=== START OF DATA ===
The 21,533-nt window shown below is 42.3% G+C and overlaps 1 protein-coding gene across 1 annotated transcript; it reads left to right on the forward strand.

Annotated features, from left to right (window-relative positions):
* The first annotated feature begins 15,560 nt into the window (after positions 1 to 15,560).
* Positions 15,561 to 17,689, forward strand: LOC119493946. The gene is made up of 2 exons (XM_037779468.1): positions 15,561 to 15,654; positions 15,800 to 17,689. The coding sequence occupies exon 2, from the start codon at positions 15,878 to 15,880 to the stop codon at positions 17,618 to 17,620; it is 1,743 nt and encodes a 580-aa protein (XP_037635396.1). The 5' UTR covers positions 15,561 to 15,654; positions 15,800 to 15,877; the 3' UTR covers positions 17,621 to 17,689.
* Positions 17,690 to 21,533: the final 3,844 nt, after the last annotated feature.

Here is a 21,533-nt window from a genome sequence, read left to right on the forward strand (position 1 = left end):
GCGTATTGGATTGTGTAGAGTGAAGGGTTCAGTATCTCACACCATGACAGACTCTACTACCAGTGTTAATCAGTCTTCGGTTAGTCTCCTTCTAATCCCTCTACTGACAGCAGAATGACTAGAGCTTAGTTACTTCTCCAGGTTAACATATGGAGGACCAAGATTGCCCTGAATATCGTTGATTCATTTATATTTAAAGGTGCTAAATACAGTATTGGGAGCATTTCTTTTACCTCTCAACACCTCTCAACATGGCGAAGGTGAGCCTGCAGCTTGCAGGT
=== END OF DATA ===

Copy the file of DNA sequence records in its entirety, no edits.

The 21,533-nt window shown below is 42.3% G+C and overlaps 1 protein-coding gene across 1 annotated transcript; it reads left to right on the forward strand.

Annotated features, from left to right (window-relative positions):
* The first annotated feature begins 15,560 nt into the window (after positions 1 to 15,560).
* Positions 15,561 to 17,689, forward strand: LOC119493946. The gene is made up of 2 exons (XM_037779468.1): positions 15,561 to 15,654; positions 15,800 to 17,689. The coding sequence occupies exon 2, from the start codon at positions 15,878 to 15,880 to the stop codon at positions 17,618 to 17,620; it is 1,743 nt and encodes a 580-aa protein (XP_037635396.1). The 5' UTR covers positions 15,561 to 15,654; positions 15,800 to 15,877; the 3' UTR covers positions 17,621 to 17,689.
* Positions 17,690 to 21,533: the final 3,844 nt, after the last annotated feature.

Here is a 21,533-nt window from a genome sequence, read left to right on the forward strand (position 1 = left end):
GCGTATTGGATTGTGTAGAGTGAAGGGTTCAGTATCTCACACCATGACAGACTCTACTACCAGTGTTAATCAGTCTTCGGTTAGTCTCCTTCTAATCCCTCTACTGACAGCAGAATGACTAGAGCTTAGTTACTTCTCCAGGTTAACATATGGAGGACCAAGATTGCCCTGAATATCGTTGATTCATTTATATTTAAAGGTGCTAAATACAGTATTGGGAGCATTTCTTTTACCTCTCAACACCTCTCAACATGGCGAAGGTGAGCCTGCAGCTTGCAGGT